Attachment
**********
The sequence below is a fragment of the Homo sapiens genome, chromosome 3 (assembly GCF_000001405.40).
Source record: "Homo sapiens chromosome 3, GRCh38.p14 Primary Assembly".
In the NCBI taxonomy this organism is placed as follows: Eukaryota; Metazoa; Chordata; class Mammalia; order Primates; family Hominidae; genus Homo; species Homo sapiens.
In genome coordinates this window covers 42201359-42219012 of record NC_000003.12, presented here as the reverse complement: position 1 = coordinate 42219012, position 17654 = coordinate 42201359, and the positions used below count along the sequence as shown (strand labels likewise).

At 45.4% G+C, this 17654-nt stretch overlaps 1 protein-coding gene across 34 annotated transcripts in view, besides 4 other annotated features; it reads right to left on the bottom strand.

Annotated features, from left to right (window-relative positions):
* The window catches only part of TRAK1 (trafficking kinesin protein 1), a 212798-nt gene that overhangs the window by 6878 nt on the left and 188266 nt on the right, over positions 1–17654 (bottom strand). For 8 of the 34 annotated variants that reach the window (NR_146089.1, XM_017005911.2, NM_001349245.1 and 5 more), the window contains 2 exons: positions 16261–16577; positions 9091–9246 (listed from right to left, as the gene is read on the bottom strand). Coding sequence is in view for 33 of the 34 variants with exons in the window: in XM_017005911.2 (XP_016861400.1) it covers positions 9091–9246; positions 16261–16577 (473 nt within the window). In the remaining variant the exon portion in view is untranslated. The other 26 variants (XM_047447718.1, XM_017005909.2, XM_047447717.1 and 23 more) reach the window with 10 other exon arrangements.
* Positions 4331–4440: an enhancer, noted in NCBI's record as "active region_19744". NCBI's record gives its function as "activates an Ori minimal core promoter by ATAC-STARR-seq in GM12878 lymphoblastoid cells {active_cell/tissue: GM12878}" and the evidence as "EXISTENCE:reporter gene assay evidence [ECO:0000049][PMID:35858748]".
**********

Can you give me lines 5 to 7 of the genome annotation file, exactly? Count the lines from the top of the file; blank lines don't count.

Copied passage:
At 45.4% G+C, this 17654-nt stretch overlaps 1 protein-coding gene across 34 annotated transcripts in view, besides 4 other annotated features; it reads right to left on the bottom strand.

Annotated features, from left to right (window-relative positions):
* The window catches only part of TRAK1 (trafficking kinesin protein 1), a 212798-nt gene that overhangs the window by 6878 nt on the left and 188266 nt on the right, over positions 1–17654 (bottom strand). For 8 of the 34 annotated variants that reach the window (NR_146089.1, XM_017005911.2, NM_001349245.1 and 5 more), the window contains 2 exons: positions 16261–16577; positions 9091–9246 (listed from right to left, as the gene is read on the bottom strand). Coding sequence is in view for 33 of the 34 variants with exons in the window: in XM_017005911.2 (XP_016861400.1) it covers positions 9091–9246; positions 16261–16577 (473 nt within the window). In the remaining variant the exon portion in view is untranslated. The other 26 variants (XM_047447718.1, XM_017005909.2, XM_047447717.1 and 23 more) reach the window with 10 other exon arrangements.